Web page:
BEE act needs amendments – Davies
Amendments are needed to Broad-Based Black Economic Empowerment (BBBEE) legislation to ensure that South Africa’s economy is more inclusive, said Trade and Industry Minister Rob Davies.
“We cannot run an effective economy that draws its leadership and entrepreneurial capacity only from a small minority of the population,” he said today in Johannesburg at a breakfast briefing hosted by the New Age newspaper.
The proposed amendments to the BBBEE Act would define the practice of fronting, including “complex fronting”, and introduce a commissioner with the power to impose penalties.
Complex fronting involved companies drawing up complicated contracts that deprived black managers of the appropriate authority for their positions.
Davies said the codes by which compliance was assessed also needed to be revised to encourage symbiosis between large and small companies.
“President Jacob Zuma has said, ‘Where are the black industrialists?’, and of course we have one or two, but what we are looking at is to create many more real players in the productive economy.”
The categories of the scorecard used to measure BBBEE compliance would be reduced from seven to five under the proposed amendments.
The categories of employment equity and management control would be merged into a single category, as would preferential procurement and enterprise development.
Davies said the amendments also sought to introduce subminimum requirements for the priority elements of ownership, skills development, and the enterprise and supply development categories.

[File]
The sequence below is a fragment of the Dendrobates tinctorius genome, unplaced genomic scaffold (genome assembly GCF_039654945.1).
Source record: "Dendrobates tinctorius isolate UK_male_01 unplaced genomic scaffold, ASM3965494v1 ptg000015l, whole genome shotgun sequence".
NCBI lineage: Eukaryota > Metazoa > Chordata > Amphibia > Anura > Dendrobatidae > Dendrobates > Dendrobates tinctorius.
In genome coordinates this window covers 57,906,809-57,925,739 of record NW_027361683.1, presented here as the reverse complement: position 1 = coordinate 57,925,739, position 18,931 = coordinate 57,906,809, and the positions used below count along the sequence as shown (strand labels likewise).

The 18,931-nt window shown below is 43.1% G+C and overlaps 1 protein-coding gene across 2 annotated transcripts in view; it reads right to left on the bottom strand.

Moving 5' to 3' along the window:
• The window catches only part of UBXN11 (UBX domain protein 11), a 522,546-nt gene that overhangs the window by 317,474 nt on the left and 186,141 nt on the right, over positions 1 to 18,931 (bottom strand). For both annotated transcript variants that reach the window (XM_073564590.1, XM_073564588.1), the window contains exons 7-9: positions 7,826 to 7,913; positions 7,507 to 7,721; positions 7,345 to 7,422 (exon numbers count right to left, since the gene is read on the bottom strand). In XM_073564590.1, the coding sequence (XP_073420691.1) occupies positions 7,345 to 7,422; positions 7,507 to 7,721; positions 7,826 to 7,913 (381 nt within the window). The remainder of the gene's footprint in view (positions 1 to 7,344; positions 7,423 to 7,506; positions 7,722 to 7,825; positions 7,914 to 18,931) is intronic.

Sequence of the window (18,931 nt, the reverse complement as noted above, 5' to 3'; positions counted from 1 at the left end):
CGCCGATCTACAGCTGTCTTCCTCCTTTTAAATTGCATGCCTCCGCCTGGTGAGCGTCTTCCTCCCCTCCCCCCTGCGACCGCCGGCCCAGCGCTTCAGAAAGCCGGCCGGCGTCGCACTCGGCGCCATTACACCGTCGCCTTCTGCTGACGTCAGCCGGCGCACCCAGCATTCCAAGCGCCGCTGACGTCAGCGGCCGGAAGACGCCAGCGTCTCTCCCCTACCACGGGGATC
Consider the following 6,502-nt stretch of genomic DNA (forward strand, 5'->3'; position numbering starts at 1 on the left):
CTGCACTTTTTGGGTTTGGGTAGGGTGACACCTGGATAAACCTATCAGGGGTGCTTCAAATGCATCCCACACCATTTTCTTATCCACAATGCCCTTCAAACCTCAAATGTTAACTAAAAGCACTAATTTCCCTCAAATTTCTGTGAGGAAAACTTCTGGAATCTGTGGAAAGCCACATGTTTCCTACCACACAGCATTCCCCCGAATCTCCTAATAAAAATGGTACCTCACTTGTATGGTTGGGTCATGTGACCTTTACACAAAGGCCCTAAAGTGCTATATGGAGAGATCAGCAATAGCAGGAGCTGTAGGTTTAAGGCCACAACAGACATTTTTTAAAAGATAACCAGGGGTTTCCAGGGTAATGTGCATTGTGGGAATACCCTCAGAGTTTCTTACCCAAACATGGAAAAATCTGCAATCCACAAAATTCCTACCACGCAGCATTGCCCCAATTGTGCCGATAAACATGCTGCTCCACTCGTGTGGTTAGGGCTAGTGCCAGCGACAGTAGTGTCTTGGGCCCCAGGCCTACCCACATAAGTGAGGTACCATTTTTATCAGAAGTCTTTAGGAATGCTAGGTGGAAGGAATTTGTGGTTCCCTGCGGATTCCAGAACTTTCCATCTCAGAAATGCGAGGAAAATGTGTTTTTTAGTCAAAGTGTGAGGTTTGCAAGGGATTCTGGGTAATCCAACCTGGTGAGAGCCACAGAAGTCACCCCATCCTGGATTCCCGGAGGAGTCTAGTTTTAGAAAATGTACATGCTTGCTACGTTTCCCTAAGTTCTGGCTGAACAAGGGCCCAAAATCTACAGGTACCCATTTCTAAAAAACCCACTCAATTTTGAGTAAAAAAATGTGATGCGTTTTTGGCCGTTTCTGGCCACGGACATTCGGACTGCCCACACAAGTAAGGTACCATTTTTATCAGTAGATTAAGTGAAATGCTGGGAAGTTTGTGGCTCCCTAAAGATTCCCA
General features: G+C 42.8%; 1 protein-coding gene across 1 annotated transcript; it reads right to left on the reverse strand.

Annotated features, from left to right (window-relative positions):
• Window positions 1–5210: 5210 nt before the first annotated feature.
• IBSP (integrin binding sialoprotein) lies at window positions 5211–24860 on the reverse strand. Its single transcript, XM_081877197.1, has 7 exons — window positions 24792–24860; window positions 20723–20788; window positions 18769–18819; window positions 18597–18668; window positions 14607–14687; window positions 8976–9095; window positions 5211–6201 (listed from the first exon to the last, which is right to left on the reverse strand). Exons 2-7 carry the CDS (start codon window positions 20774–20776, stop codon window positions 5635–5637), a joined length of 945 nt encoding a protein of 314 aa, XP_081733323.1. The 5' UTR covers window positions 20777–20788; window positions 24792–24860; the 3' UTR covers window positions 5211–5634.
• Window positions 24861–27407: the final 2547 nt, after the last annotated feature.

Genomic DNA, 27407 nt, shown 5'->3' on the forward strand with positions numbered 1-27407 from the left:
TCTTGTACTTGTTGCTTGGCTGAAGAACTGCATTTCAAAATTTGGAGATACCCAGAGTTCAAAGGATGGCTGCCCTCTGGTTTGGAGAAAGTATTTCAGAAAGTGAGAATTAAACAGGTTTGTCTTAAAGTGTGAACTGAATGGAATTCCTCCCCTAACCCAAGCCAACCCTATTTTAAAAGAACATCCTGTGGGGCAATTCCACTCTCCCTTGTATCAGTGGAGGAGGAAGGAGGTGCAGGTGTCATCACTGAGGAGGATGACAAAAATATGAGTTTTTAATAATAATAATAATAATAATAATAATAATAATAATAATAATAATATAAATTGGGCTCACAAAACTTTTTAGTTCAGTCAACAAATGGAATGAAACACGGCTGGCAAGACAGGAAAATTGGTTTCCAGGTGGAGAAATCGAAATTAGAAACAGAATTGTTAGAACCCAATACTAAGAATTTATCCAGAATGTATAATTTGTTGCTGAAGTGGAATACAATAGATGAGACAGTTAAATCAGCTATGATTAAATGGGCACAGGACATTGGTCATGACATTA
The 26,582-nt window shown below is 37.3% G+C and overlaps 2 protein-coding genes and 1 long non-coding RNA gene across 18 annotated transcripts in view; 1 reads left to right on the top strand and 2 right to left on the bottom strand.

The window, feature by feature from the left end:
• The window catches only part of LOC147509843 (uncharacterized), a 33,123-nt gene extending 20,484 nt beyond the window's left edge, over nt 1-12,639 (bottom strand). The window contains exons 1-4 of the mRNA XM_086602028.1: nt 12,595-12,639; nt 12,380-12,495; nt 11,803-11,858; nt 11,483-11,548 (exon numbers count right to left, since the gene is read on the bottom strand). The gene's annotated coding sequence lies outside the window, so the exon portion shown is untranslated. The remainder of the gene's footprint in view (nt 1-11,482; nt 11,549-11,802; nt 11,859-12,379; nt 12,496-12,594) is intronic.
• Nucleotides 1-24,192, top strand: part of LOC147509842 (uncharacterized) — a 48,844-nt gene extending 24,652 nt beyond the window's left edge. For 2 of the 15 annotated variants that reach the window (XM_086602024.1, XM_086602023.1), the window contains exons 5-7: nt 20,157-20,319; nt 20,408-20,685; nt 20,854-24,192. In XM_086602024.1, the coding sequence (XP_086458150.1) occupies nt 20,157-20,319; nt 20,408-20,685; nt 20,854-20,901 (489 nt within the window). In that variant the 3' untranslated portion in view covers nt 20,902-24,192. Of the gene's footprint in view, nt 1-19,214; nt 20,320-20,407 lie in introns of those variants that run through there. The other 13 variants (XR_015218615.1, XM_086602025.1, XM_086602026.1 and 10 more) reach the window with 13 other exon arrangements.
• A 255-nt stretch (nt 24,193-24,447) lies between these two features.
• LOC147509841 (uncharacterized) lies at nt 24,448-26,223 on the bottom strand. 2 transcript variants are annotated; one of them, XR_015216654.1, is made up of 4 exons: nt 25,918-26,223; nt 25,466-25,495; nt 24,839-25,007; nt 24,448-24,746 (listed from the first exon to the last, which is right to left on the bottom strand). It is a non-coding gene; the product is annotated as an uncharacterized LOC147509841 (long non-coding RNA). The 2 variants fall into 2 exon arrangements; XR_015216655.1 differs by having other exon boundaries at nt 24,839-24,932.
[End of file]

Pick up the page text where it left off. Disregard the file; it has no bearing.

“If you don’t score subminimum and you are a large business, we will reduce your overall score by two places,” he said.
Qualifying small enterprises would be downgraded by one place for failure to meet the 40% requirements.
“We cannot any longer regard people as significant contributors to BEE if you are not involved in the broad categories of BEE.”
The proposed bill, which was in the public consultation phase, would also do away with the necessity for small, black-owned companies to have their status verified by agencies.
At present, small companies had to pay a verification agency for a certificate as proof of their BEE rating, but Davies said this placed an “inordinate and unnecessary burden” on these enterprises.
As such, a 100% black-owned, small enterprise would automatically be regarded as level one.
“Essentially, I think the slogan might be that we want to turn BEE essentially from supporting passive shareholding to something that supports a much more active and productive empowerment of black people across the economy,” Davies said.
He warned that the proposed legislative changes would not be a “magic wand” and that other initiatives were needed to support BBBEE.
Some companies held a “tick box mentality” and were more interested in being seen to be compliant than actively seeking the long-term economic benefits to society presented by BBBEE, Davies said.